As flood waters recede, threat of diseases looms

By Nadia Fazlulhaq

Health officials warned yesterday of an outbreak of infectious and water-borne diseases in the coming days as water levels started receding in the Gampaha, Colombo and Kalutara districts. The warning came as the death toll in floods was placed at 20 while the number of people affected was around 600,000.

The Health Ministry’s Consultant Epidemiologist Anura Jayasinghe said typhoid, hepatitis A, diarrhoea, dysentery, cholera, chickenpox, viral flu, rabies, dengue and rat fever (Leptospirosis) were among the diseases that could hit the people in the aftermath of the floods.

According to him an increase in food-and-water-borne diseases especially through contaminated water is common during flood situations. Fever, fatigue, headache, constipation or diarrhoea, red spots on the chest, frequent passing of faeces with blood and/or mucus, abdominal pain, nausea, weight loss, jaundice and depression are some of the main symptoms of the common diseases. Those who are suffering from such symptoms should seek medication.

“Due to flooding, garbage pollutes fresh water sources, making them contaminated. Wells, lakes and streams are highly vulnerable. We can’t totally rely on direct pipe-borne water as the chlorinating process would have been affected due to frequent interruption of electricity,” he said.

Dr. Jayasinghe said boiled and cool water should be used for drinking purposes especially for children. He said that an increase in mosquito breeding might take place after the floods receded as containers that held water would be ideal breeding sites for mosquitoes.

Dr. A. Balasooriya, consultant community physician attached to the Health Education Bureau, said green leaves should not be eaten during these days as they might be contaminated and the people should be conscious of cleanliness aspects when buying meals from outside.

He said that leptospirosis (rat fever) could be transmitted by many animals including rats. The people should be watchful while travelling in flood hit areas as there was an increase in snake bite cases.
The Western Province was the worst affected by the torrential rains that continued for more than a week with Gampaha district having the highest number of displaced people.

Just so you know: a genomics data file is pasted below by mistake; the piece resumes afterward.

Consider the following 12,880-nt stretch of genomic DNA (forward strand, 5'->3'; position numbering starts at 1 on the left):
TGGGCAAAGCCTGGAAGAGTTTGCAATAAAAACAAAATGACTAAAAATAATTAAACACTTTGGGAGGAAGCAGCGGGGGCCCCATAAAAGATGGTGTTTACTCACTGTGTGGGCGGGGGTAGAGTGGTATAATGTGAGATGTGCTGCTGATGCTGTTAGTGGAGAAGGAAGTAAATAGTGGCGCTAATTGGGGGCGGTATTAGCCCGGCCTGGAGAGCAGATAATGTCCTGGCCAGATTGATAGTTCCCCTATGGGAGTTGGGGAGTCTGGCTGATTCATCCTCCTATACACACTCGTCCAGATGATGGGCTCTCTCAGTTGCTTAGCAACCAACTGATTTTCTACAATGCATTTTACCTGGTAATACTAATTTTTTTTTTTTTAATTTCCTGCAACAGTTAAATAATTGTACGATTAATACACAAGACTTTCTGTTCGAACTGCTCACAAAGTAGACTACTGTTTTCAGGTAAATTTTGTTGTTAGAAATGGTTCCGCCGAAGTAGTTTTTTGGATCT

Gampaha District Secretary J.J. Ratnasiri said that although the rain had eased, the flood waters were receding only at a slow pace in some of the worst affected areas such as Kelaniya, Mahara, Ja-ela and Katana. He said cooked meals were being distributed in 46 camps for the displaced people.

According to the Disaster Management Centre National Coordinator, Pradeep Kodipilli, 20 deaths were reported and a total of 606,072 persons or 141,586 families were affected by the floods.

“Around 466 houses were fully damaged due to floods, eartslips and gusty winds while 1,943 houses were partially damaged mainly in Galle, Gampaha and Kalutara. There are 14,634 persons in 69 IDP camps in Gampaha, Colombo, Kalutara, Puttlam, Ratnapura, Galle and Matara. Among them 9,925 are from Gampaha”, he said.

In Gampaha district, Divulapitiya, Attanagalle, Biyagama, Ja-ela, Dompe, Gampaha, Wattala, Minuwangoda, Negombo, Mahara, Katana, Kelaniya were the worst affected areas.

In Colombo district areas in the Colombo city, Kollonnawa, Moratuwa, Kesbewa, Piliyandala, Kotte, Rajagiriya, Padukka, Homagama, Ratmalana, Dehiwala, Maharagama, Seethawaka and Kaduwela went under water.

In the Kalutara District, Horana, Bandaragama, Matugama and Palinda Nuwara were the worst affected with several instances of landslides.

A senior official of the Meteorology Department attributed the floods to the pre-monsoon conditions, atmospheric disturbances in the Bay of Bengal, effects of cyclone Laila and the establishing of the South West monsoon.

30 snake bites

At least 30 people including children were admitted to hospital after being bitten by snakes in flood-hit areas, mainly in the Gampaha district, hospital officials said.

Most of the victims were bitten when they re-entered their homes to collect essential belongings, Dr. Teja Perera of the Ragama hospital said adding that most of the victims were bitten by cobras and russell’s vipers. Dr. Perera said none of the victims was in a life-threatening condition as they were treated in time.

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